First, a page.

## 14.31 Kan fibrations

Let $n$, $k$ be integers with $0 \leq k \leq n$ and $1 \leq n$. Let $\sigma _0, \ldots , \sigma _ n$ be the $n + 1$ faces of the unique nondegenerate $n$-simplex $\sigma$ of $\Delta [n]$, i.e., $\sigma _ i = d_ i\sigma$. We let

$\Lambda _ k[n] \subset \Delta [n]$

be the $k$th horn of the $n$-simplex $\Delta [n]$. It is the simplicial subset of $\Delta [n]$ generated by $\sigma _0, \ldots , \hat\sigma _ k, \ldots , \sigma _ n$. In other words, the image of the displayed inclusion contains all the nondegenerate simplices of $\Delta [n]$ except for $\sigma$ and $\sigma _ k$.

Definition 14.31.1. A map $X \to Y$ of simplicial sets is called a Kan fibration if for all $k, n$ with $1 \leq n$, $0 \leq k \leq n$ and any commutative solid diagram

$\xymatrix{ \Lambda _ k[n] \ar[r] \ar[d] & X \ar[d] \\ \Delta [n] \ar[r] \ar@{-->}[ru] & Y }$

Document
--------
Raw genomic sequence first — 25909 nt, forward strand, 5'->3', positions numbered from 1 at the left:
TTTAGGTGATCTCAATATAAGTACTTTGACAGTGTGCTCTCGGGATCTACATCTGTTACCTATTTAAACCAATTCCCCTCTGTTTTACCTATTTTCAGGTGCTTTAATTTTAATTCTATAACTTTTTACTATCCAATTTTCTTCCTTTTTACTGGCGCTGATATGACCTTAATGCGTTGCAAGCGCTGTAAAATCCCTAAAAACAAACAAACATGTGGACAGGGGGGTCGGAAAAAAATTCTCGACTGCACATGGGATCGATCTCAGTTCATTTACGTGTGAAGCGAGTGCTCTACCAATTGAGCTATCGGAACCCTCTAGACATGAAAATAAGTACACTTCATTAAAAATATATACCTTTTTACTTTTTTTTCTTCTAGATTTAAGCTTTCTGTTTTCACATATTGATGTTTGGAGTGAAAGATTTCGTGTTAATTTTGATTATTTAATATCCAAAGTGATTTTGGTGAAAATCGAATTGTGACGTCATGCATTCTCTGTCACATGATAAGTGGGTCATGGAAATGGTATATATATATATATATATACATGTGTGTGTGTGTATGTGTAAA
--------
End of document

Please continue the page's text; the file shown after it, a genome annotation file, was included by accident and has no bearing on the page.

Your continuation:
a dotted arrow exists making the diagram commute. A Kan complex is a simplicial set $X$ such that $X \to *$ is a Kan fibration, where $*$ is the constant simplicial set on a singleton.

Note that $\Lambda _ k[n]$ is always nonempty. Thus a morphism from the empty simplicial set to any simplicial set is always a Kan fibration. It follows from Lemma 14.30.2 that a trivial Kan fibration is a Kan fibration.

Lemma 14.31.2. Let $f : X \to Y$ be a Kan fibration of simplicial sets. Let $Y' \to Y$ be a morphism of simplicial sets. Then $X \times _ Y Y' \to Y'$ is a Kan fibration.

Proof. This follows immediately from the functorial properties of the fibre product (Lemma 14.7.2) and the definitions. $\square$

Lemma 14.31.3. The composition of two Kan fibrations is a Kan fibration.